Friday, October 30, 2015

Friday 5: Five Easy Ways To Date A Vintage Piece


Dating vintage is one of my favorite parts of the experience. For those who are noux to vintage I don't mean you hanging out with it like you do with the guy you met at Starbucks until you figure out if its really a "good fi"t. Even though that can be an interesting and possibly equally thrilling process. What I mean by "dating" is figuring out an approximate or exact era your piece was made. To some this can be a fun and exciting challenge, for others a nauseating headache, but I hope to bridge the gap with these five simple hacks to help you out. 



1. Know the Trends:
I really got into it while taking TXMI 4290... also known as History of Dress and Fashion: Nineteenth Century to the Present. I had no clue about the matter until we began to dissect each era look by look. At first it was tedious but after countless hours flipping thorough issues of Vogue and Bazaar (I had to write a research paper) and began to love the process. Each era is known for various looks:
-The Flapper in the 20s with its dropped Waist and Boyish silhouettes ruled 
-Dior's New Look of the 50s featured small waists and full skirts that ruled the decade
-Narrow cuts and super hi waists of the 70s
-Shoulder Pads and working women suits in the 80s

And this is just to name a few... It will take some time, but would make the process easier. Whats better is Im developing a cheat sheet to make this even easier! 




2. Check the Tags:
A tag or a lack there of can tell you a lot about a piece. Fabric content, labels, and other information can be found on tags that can give you clues but a missing tag can be the biggest. Tags were not  commonly placed in clothing until the 1960s. So if your piece is missing one, it could be a helpful clue. But be careful because it could have just been lost over time.

3. Use your Notions 
How your piece is held closed is an even better clue into its era. Clothes were held clothes by hook and eyes, buttons, or snaps. Zippers were not added until the late 30s and were metal. Plastic zippers didn't make become popular until the 1970s.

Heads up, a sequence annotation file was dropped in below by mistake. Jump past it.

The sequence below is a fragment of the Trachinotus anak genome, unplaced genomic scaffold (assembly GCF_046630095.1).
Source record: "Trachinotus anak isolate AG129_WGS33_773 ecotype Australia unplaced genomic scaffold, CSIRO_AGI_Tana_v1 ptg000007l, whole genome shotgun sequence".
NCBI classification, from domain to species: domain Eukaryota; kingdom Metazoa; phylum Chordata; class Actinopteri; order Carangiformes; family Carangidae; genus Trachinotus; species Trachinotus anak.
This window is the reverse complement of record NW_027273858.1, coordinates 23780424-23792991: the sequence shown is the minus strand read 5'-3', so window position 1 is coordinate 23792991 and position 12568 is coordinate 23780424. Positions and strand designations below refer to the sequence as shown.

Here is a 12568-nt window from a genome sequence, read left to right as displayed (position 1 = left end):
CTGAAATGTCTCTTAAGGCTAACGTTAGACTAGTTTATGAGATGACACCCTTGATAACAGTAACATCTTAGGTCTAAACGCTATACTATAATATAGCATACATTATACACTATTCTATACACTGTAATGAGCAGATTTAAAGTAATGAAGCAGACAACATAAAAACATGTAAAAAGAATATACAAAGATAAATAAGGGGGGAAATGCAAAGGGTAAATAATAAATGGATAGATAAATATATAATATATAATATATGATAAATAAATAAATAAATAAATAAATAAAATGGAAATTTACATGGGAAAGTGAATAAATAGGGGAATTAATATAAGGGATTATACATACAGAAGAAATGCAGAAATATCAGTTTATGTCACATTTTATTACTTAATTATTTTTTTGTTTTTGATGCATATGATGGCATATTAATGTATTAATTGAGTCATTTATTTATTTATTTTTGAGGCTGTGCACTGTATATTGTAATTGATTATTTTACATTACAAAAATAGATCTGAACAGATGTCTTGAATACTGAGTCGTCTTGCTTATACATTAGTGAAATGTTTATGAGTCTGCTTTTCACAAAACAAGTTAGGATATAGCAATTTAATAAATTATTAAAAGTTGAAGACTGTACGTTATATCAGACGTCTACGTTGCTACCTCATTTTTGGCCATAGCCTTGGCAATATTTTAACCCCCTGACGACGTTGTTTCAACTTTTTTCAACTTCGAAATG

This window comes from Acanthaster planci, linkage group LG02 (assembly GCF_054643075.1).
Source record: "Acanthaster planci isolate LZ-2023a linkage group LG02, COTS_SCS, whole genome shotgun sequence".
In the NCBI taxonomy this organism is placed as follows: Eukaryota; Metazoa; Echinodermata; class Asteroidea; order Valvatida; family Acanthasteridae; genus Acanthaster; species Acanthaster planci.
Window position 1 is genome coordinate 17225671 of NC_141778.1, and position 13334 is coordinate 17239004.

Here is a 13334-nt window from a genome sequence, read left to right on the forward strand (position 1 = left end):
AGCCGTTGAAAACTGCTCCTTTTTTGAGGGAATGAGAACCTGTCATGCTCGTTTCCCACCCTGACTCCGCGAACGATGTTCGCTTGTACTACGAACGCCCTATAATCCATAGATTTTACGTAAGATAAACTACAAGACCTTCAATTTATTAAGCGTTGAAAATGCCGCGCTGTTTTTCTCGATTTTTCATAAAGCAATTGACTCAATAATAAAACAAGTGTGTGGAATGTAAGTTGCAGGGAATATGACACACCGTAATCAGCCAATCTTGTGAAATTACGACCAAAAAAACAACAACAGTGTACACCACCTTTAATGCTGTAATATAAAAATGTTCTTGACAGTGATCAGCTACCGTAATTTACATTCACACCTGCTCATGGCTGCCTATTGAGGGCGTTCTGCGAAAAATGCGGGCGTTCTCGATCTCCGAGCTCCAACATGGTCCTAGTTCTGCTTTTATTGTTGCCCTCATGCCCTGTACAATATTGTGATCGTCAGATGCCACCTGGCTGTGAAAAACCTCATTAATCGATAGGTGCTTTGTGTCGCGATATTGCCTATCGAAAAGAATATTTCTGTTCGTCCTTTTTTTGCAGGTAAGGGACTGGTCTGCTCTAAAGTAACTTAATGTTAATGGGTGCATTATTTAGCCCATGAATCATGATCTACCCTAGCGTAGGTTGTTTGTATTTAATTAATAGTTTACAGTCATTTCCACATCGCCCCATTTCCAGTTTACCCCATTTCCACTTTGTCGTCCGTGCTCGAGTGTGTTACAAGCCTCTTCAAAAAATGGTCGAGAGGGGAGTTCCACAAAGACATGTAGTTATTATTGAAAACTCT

4. Fabric Content
Textiles is a broad but also a guide way to help you identify the age of a piece. Knowing a few facts about fabric types and when they were heavily used is important. Natural fibers like cotton, silks and wools have been popular and remain popular even today. Synthetic fibers however all have a period in which they became more commonly used. Knowing when these were invented and first put into use can help you determine (along with some of the other indicators listed) its era. For example

-Faux Silks (Rayon and Acetate) is a common synthetic most commonly used in the 40s during depression were low cost really counted
-Spandex or Lycra (or a girls best friend) was developed in the late 50s and used mostly in swimwear and active pieces until more recent times.
-Nylon was first used in stockings in the late 30s but fell out of popularity during war times. They made a huge resurgence in the 60s

This can be a lot to remember but the cheat sheet will cover it!



5. Construction 
The last thing that can help you out is how its made. The construction is a hidden key. Small details including seams, linings, and the cut all help in determining the time. Examples:

-Finished seams or decorative hems are popular before the 60s . After that, the machine overlock became common a this point.
-Full linings attached were not popular until the 1980s. Prior to this a  lot of linings and slips were sold separately. 

I hope these tips helped! For all my nouxbies is there anything left to help you on your journey?for my fellow vintage lovers do you have some favorite tips to share? Leave them in the comments below. 


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